Up to 400,000 people are expected to attend the parade in Dublin, returning after it was cancelled for two successive years due to the pandemic.
In Belfast, the first parade since 2019 will leave City Hall at 1pm. Organisers say the theme will be “We are all Patrick, we are all Belfast”.
What about a parade in Leeds?
In Leeds, the St Patrick's Parade began at Millennium Square on Sunday, March 13.
It was the first large-scale event held to celebrate St Patrick's Day in two years.
Eight floats from local primary schools and organisations were transported across the city centre for the parade this morning, followed from Millennium Square all the way to Vicar Lane by three pipe bands and a walking band.
Over at their starting point hundreds of spectators sang and danced along to traditional Irish jigs, performers as young as three years old taking to the stage on behalf of the Academy of Irish Dance.
Treasurer of the Leeds St Patrick's Day Parade Committee Mark Sexton said:
"It's absolutely fantastic, this has been one of the biggest crowds we have ever had at the parade.
"Leading up to it we knew there was a lot of support and enthusiasm [after Covid] so we created a bigger event than we normally would have.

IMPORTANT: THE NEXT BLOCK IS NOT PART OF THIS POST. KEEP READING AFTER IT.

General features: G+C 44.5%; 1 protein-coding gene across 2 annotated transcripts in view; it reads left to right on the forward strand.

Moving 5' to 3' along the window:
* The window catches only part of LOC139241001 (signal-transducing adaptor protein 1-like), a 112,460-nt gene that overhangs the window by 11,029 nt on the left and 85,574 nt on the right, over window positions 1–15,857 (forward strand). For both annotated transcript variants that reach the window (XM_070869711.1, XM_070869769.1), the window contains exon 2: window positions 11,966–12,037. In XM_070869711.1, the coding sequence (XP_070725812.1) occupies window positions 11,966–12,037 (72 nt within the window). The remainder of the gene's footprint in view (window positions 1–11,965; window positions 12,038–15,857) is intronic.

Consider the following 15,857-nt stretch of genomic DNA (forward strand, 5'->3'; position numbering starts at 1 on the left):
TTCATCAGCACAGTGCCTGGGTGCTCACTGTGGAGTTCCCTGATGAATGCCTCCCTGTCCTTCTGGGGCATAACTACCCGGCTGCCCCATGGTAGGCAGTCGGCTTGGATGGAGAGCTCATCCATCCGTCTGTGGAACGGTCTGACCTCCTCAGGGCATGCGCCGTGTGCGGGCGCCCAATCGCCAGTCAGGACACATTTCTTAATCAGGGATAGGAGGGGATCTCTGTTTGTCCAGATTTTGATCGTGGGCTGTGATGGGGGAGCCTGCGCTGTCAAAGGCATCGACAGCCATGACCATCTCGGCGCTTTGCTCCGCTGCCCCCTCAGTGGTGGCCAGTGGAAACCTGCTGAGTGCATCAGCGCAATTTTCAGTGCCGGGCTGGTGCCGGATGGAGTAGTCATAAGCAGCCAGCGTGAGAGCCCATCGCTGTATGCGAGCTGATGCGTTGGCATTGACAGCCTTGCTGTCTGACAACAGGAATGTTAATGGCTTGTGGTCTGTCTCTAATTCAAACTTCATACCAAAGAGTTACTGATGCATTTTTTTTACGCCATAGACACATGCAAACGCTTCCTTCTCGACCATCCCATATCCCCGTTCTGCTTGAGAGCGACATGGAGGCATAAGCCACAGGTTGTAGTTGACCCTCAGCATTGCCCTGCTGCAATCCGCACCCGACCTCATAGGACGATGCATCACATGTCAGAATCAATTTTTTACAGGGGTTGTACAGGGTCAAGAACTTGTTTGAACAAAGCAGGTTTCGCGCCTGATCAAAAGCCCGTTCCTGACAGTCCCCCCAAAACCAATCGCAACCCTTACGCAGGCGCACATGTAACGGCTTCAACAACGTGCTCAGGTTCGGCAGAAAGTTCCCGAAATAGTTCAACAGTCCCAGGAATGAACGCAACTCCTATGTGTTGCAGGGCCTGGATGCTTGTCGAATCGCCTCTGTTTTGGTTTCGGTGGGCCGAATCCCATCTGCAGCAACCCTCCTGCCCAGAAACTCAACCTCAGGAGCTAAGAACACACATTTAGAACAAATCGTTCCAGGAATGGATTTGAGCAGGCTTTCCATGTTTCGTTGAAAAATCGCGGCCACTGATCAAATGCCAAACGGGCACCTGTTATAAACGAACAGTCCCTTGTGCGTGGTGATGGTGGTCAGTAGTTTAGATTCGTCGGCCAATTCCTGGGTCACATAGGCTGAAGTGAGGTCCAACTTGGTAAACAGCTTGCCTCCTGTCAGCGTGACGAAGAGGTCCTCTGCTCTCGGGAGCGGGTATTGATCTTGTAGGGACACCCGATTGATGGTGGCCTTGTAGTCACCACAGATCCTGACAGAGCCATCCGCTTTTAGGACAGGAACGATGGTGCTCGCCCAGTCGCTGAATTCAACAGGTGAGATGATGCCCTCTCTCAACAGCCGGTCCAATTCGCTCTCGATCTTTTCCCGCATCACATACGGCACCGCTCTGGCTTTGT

"Irish people love to celebrate Saint Patrick's Day all over the world and here in Leeds there is a really proud Irish community and lots of other communities that join up [at the parade]."
Are there any celebrations being held in Leeds today?
Yes! The Leeds Irish Centre is hosting a St Patrick's Day party at its home in York Road (LS9 9NT).
There will be live music from The Tradition as well as Cronin, Leeds 15 - 18 Ceile Band, Declan McNulty and other guests.
Elsewhere in the city, there are St Patrick's Day themed nights at clubs like Manahatta and Popworld, South Milford pub Queen o' t' owd Thatch have a 6-course Irish tasting menu, and Call Lane favourite Oporto are hosting a St Patrick's Day weekend with live music, DJs all weekend, Irish decor and hats and plenty of "Guinness goodies and Slane Whiskey".
Howlin’ Ric & the Rocketeers will also be playing on Thursday night promising a "wild night of (sham)rock & roll".
Who is St Patrick and why do the Irish celebrate St Patrick's Day?
Saint Patrick is the patron saint of Ireland.
Saint Patrick was born in the 5th century in Roman Britain and was kidnapped at the age of 16 and sent to Ireland as a slave.
It is said that he managed to escape and then became a missionary.
Saint Patrick is credited with bringing Christianity to parts of Ireland.
One of the emblems of Irish culture, the shamrock is a native type of clover that has three leaves.
It is said that Saint Patrick used the plant to explain the concept of the Holy Trinity - the Father, Son and Holy Spirit
It is believed he died on March 17, 461, which is why it is celebrated on this date.
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